By Nancy McLernon, President and CEO
The recent surge in Washington’s rhetorical angst around foreign direct investment (FDI) is fast approaching the high-water marks set by the Japanese “invasion” of the 1980s and Dubai Ports World. From news articles that make a point about IRA funds going to “foreign” companies, to fervent tweets and floor speeches deriding foreign direct investments in American R&D, the torrent of negativity illuminates a disturbing trend.
It is high time we drained the false “Us versus Them” septic that threatens to contaminate one of America’s strongest reservoirs of economic power.
Foreign companies are pillars of the U.S. economy, directly employing eight million Americans, including 23 percent of all U.S. manufacturing workers. American workers at these companies earn an average of $86,859 in annual compensation; that’s seven percent higher wages than the economy-wide average. And over the past five years, international companies have created more than a quarter-million new manufacturing jobs in the United States, compared to overall U.S. manufacturing jobs, which remained flat during the same time.
The potency of international investment is undeniable. So too are its sources: Seventy-five percent of the $5.25 trillion in cumulative FDI in the U.S. come from companies globally headquartered in eight countries – Japan, Canada, United Kingdom, Germany, France, Ireland, Switzerland, and the Netherlands, all longtime friends and allies of the U.S. These countries are not merely investors; they are strategic partners contributing to America’s prosperity and tranquility.
Now, translating “foreign” into a four-letter word is nothing new for politicians interested in scoring quick political points. In the current geopolitical environment, and given the antagonistic policy choices being made by America’s adversaries, you do not need a map to see how U.S. policymakers go down a route that starts with foreign and ends with China in the same sentence.
It might surprise you to know – given the extent to which some politicians invoke it – that Chinese investment in the United States amounts to less than one percent of all global investment here. Today, Chinese investment in the U.S. totals just $45 billion and has declined by 29 percent over the past five years – no doubt coinciding with the expanded effort of the Committee on Foreign Investment in the United States (CFIUS) to safeguard our national security from nefarious investment.
Although it might be politically expedient to go after the “foreigners” when raising concerns with the Chinese government’s actions, it wrongly disparages companies headquartered all over the globe that are “insourcing” millions of jobs for Americans across the country and in every congressional district.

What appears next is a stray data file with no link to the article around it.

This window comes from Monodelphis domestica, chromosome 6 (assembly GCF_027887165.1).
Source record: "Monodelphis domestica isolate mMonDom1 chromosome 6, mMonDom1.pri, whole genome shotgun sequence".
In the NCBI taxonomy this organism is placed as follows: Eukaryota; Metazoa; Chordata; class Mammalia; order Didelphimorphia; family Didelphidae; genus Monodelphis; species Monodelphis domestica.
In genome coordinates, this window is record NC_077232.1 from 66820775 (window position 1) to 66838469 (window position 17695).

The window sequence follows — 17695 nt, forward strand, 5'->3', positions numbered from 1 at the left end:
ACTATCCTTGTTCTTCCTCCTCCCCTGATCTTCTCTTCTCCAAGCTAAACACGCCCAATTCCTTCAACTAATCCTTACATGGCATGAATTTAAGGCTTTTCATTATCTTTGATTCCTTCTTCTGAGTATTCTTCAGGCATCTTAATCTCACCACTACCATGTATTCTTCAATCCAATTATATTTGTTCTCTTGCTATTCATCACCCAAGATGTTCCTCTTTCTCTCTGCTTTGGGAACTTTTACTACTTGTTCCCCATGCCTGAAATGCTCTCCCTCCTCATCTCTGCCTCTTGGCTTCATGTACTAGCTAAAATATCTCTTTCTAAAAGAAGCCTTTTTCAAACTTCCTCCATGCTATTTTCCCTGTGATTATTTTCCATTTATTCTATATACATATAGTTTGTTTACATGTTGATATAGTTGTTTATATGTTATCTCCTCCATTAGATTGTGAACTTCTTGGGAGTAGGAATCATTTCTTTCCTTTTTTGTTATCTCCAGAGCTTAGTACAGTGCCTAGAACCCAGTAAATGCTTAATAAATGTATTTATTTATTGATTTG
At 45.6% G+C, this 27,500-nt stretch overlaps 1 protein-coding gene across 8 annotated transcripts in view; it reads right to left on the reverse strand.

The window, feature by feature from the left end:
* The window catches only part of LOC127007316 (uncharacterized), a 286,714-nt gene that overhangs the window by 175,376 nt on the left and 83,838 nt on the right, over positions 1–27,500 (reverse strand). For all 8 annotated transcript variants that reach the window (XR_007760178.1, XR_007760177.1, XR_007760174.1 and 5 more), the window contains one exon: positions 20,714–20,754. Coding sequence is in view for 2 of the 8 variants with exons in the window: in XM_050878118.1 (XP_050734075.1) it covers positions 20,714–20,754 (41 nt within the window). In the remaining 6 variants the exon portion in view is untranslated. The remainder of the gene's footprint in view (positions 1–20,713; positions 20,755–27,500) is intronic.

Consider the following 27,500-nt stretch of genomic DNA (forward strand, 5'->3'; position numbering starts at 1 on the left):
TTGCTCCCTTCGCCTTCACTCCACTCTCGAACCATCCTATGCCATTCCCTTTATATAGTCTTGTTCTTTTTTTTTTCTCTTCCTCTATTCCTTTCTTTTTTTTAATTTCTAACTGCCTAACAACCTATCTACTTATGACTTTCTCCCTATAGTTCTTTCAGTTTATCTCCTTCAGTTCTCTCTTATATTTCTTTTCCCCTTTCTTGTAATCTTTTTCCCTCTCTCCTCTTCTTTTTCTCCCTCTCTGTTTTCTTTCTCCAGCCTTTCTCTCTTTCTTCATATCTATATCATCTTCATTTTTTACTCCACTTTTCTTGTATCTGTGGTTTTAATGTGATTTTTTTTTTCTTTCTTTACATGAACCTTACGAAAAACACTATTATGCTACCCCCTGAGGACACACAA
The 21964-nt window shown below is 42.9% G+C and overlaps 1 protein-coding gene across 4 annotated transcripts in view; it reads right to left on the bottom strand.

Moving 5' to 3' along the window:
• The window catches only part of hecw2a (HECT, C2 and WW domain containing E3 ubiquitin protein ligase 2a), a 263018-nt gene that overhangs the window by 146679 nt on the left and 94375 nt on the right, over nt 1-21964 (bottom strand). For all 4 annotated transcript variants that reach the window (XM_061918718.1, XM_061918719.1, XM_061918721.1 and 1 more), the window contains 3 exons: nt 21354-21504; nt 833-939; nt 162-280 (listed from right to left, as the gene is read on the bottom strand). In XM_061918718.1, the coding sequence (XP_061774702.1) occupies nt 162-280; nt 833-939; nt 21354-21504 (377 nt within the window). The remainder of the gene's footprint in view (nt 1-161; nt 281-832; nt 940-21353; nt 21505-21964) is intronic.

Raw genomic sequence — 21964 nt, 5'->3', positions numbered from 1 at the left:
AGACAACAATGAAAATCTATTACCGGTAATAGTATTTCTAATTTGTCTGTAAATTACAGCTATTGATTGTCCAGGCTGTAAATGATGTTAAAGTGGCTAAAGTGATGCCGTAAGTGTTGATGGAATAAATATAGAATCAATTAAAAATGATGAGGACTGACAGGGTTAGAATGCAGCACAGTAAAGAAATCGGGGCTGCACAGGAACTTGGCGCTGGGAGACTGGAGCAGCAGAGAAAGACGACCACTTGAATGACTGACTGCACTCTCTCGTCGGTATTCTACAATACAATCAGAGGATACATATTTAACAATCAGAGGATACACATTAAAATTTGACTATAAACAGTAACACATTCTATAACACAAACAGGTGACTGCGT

We should stop the false “Us vs. Them” narrative and focus instead on who specifically is making the investments in local communities – and who benefits from those investments.
Take Toyota for example: It is reinvesting an additional $2.1 billion into its operations in Kentucky and North Carolina to build the company’s first three-row, battery electric SUV starting in 2025.
Enel North America– an energy company globally headquartered in Italy – is investing $1 billion into a solar panel manufacturing facility in Inola, Oklahoma, which will create 1,000 new jobs. Hundreds of new jobs will soon be available thanks to Siemens reinvesting $200 million into operations in Lexington, North Carolina. France-based Michelin is adding 200 jobs to its operations in Junction City, Kansas.
The list goes on and on.
No wonder Jim Baker – President Ronald Reagan’s Chief of Staff and Treasury Secretary – once called international investment America’s economic Ace in the Hole. FDI in the United States is not a threat but an opportunity, and literally, 99 percent of it has nothing to do with Chinese firms.
“FDI in the United States is not a threat but an opportunity,
and literally, 99 percent of it has nothing to do with Chinese firms.”
International companies in America are a resounding endorsement of U.S. workers. Their decision to invest here means a decades-long devotion to making things in America. They represent the promise of new jobs, great pay and stronger ties with our allies.
In short, global investment is a wave of opportunity if only Washington would harness the world-class know-how and great-paying job opportunities that international companies provide.